We must provide a suite of tools, paired with funding for technical assistance, to enable more national governments to better assess their oxygen needs, usage, and supply. Policymakers and facility managers need timely, accurate data to make informed decisions and begin proactively planning medical oxygen access.

Second, we need funding for both short- and long-term supply needs. At the start of the pandemic, international organizations began distributing oxygen concentrators—self-contained electrical devices that concentrate oxygen from the surrounding air—in LMICs. While concentrators can be a great solution in some settings, in many contexts, they’re not sustainable or adequate for meeting long-term needs.

We should identify and invest in appropriate long-term solutions, whether it is liquid oxygen, oxygen generation plants, or cylinder distribution networks (needs will differ for each country and context). Funding must cover not only initial procurement, but also operating costs for maintaining systems over time.

Third, we must leverage innovative public-private partnerships. The global financing community and oxygen suppliers must work together to guarantee stable, long-term supply to countries with high oxygen needs. Innovative partnerships can help change the way medical oxygen is procured and financed, creating a robust oxygen delivery infrastructure while mitigating risk between suppliers and buyers.

This can include negotiating long-term service agreements with bulk oxygen suppliers (and their local subsidiaries) and subsidizing costs during this critical time. Ideally, these service agreements would include terms that apply well beyond the pandemic.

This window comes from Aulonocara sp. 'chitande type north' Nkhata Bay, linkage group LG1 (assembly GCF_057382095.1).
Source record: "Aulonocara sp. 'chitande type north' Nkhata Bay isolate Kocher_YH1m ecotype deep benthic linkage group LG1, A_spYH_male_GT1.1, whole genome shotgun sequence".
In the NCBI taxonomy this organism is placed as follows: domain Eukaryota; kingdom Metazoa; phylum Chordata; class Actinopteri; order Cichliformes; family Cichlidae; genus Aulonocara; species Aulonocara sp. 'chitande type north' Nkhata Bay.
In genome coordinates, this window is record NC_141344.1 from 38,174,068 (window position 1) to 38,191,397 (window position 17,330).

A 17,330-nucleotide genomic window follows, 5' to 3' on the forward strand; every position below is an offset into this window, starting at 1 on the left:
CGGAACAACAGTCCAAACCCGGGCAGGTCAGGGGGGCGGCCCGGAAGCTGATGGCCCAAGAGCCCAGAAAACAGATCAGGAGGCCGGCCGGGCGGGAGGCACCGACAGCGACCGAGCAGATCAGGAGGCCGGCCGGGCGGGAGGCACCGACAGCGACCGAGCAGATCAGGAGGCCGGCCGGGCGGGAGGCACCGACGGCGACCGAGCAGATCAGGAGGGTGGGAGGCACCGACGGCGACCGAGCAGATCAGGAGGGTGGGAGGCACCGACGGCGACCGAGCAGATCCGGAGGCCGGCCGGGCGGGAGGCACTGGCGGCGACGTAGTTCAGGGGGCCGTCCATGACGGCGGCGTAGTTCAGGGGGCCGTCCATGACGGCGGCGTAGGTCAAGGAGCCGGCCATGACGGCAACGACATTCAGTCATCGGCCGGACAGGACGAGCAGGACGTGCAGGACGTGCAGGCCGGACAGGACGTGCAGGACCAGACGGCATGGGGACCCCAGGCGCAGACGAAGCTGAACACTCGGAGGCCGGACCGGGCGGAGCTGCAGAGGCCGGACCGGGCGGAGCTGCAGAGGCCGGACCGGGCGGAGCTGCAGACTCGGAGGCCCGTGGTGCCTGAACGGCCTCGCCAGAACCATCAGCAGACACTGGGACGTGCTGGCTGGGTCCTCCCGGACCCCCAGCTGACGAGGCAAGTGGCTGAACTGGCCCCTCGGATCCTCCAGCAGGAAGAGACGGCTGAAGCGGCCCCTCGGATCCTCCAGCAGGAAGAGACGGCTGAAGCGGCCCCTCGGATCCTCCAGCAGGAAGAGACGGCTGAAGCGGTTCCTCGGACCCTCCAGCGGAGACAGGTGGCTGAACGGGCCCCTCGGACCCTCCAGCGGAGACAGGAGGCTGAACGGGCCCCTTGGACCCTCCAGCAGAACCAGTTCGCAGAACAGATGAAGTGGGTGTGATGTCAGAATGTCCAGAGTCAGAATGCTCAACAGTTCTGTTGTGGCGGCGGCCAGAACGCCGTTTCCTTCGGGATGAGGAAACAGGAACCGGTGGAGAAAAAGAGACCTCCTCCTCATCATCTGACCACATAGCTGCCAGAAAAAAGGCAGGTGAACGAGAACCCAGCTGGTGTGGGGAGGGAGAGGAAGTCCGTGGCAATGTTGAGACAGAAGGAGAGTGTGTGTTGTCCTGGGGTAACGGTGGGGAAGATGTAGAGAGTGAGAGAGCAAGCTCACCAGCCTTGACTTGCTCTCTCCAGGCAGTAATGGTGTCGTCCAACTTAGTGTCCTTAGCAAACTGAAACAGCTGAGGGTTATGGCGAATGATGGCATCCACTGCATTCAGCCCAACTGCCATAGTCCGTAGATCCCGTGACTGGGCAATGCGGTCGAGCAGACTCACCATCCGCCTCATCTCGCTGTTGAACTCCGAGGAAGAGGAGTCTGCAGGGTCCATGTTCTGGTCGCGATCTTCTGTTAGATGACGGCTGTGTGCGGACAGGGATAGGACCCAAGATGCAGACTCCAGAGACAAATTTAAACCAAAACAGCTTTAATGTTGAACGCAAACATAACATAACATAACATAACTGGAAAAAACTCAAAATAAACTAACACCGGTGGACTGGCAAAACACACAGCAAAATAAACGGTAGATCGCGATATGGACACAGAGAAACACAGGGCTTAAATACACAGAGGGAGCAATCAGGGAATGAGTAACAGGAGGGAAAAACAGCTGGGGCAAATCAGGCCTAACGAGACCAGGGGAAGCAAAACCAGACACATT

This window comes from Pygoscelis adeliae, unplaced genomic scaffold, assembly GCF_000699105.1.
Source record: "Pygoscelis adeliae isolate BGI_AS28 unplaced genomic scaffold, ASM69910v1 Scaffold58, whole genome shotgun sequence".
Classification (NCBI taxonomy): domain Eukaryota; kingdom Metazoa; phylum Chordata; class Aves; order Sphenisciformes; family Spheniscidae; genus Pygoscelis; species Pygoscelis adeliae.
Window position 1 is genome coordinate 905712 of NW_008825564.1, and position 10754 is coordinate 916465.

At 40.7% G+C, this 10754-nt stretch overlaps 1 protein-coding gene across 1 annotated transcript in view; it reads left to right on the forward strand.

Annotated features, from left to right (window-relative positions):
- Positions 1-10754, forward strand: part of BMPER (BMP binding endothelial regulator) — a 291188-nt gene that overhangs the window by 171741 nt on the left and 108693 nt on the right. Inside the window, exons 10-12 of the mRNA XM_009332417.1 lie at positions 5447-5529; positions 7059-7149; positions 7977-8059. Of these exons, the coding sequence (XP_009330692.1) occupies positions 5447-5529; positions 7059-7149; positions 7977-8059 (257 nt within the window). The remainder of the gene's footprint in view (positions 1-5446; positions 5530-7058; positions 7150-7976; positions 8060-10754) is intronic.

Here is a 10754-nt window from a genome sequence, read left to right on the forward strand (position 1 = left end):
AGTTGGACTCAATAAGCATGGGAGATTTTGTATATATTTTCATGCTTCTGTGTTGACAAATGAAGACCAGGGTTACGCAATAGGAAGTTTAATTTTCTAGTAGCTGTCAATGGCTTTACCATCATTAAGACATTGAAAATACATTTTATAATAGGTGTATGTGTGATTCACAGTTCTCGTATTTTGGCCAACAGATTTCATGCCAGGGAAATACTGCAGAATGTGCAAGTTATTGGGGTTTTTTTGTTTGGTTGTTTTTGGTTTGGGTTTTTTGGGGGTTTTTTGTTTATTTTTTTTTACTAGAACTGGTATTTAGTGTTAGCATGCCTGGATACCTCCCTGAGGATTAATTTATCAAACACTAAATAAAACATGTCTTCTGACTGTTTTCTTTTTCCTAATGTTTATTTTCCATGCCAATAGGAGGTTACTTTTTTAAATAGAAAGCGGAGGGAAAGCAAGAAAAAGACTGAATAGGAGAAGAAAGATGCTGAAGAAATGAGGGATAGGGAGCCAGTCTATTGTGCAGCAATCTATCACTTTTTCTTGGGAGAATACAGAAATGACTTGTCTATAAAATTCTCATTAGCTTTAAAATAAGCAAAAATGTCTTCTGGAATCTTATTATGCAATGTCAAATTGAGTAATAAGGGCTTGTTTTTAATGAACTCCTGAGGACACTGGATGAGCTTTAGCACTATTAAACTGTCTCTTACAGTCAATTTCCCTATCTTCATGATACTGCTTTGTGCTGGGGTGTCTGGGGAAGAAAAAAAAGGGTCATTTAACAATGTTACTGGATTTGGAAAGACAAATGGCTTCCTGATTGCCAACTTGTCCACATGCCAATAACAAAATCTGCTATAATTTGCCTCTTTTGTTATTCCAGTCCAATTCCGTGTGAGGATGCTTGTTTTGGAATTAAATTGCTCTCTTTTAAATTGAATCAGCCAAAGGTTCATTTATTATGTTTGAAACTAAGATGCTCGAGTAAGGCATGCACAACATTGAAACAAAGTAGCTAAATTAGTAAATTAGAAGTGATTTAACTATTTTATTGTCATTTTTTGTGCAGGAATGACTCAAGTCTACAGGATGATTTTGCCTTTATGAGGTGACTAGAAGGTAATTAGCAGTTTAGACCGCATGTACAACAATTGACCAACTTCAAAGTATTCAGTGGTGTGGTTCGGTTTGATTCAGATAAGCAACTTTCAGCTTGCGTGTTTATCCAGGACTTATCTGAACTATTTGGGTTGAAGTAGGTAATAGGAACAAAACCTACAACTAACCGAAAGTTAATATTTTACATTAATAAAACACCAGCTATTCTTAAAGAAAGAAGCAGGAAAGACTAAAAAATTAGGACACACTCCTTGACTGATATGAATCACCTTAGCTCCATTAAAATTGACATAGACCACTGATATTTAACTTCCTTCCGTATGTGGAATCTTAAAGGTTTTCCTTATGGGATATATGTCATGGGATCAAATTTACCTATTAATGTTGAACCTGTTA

And finally, domestic financing must be built into long-term policy. Including oxygen investment in national policies, programs, and budgets can save money in the long run and improve health outcomes across all populations. In Ethiopia, for example, early investment paid off. In 2015, the government, in partnership with the Clinton Health Access Initiative, conducted an oxygen assessment. Based on this assessment, it adopted a road map for scaling up medical oxygen. From there, Ethiopia procured more than 3,000 oxygen concentrators and established five new oxygen generation plants. When the COVID-19 began, demand skyrocketed higher than initial projections, but with policies and plans already in motion, the country had a substantial head start.

Lack of medical oxygen is one of the defining health inequities of our age. Oxygen therapy can save millions of lives—from treating heart failure and pneumonia to asthma and COVID-19. Global donors, multilateral organizations, and national governments must act together now to invest in oxygen and close wide gaps in access in LMICs. We must continue addressing immediate needs associated with COVID-19, but we must do so while building strong systems to ensure sustainable oxygen access for the future.

Nikolaj Gilbert is president and chief executive officer of PATH and managing director of PATH's Swiss subsidiary, Foundation for Appropriate Technology in Health. He has more than 20 years of international experience as a leader, strategist, and director of complex partnerships. Before joining PATH in 2020, Mr. Gilbert served as director of the United Nations Office for Project Services.